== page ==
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U.S. Department of Transportation U.S. Department of Transportation Icon United States Department of Transportation United States Department of Transportation

Historic Week for Rail in America

Wednesday, May 5, 2021

One-two punch a powerful reminder of rail’s importance to U.S.

As noted last week, May 1 marked 50 years since the first Amtrak passenger rail trip. In addition, May 10 marks 152 years since the Golden Spike of North America’s first transcontinental railroad completed the rail network from Omaha to Sacramento. The one-two punch of these auspicious anniversaries reminds us of the significant role played by rail in the development of the United States. 

Photo: Driving of the “Last Spike, Promontory Summit, Utah, May 10, 1869. Photographer: A.J. Russell

Transcontinental rail supports settlement, economic development of American West.

The last spike ceremony of May 10, 1869, established a nearly 2,000-mile segment that spurred further rail development connecting the East and West coasts as well as many cities north and south. The new national network provided a safer, faster, and less expensive way to move freight. It also opened the West to millions of Americans, making California accessible to New York in as few as 90 hours, compared to 4 months by ship and about 6 months by wagon train.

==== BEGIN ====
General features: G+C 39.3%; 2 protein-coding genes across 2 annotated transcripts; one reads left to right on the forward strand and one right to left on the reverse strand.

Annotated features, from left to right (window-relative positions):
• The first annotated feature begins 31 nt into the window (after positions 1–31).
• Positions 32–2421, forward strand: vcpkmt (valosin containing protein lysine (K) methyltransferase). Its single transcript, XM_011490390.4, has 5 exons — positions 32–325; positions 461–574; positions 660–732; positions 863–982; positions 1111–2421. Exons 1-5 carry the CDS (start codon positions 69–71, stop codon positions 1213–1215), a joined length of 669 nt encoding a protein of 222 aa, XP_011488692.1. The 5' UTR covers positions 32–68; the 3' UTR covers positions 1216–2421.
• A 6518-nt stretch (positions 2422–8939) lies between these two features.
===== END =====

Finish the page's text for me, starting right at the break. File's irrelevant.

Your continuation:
U.S. freight rail delivers the goods.

In 2018 , America’s rail network carried 1.78 billion tons of freight valued at $741 billion. And, the long-distance rail shipping first made possible by the transcontinental railroad remains a key economic contributor. As the charts below demonstrate, the percentage of 2018 U.S. freight tonnage and value carried by rail (shown in green) increased as the shipping distance increased, up to 2,000 miles.

Source: BTS Freight Facts and Figures, based on the Freight Analysis Framework

19th Century transcontinental rail lays groundwork for 21st Century cross-country Amtrak routes. 

On the passenger side, in its most recent non-COVID-19 year, FY 2019, Amtrak carried more than 32 million passengers. And, some of the routes in the chart below were first made possible by the transcontinental rail line established a century and a half ago.

Source: BTS analysis of Amtrak data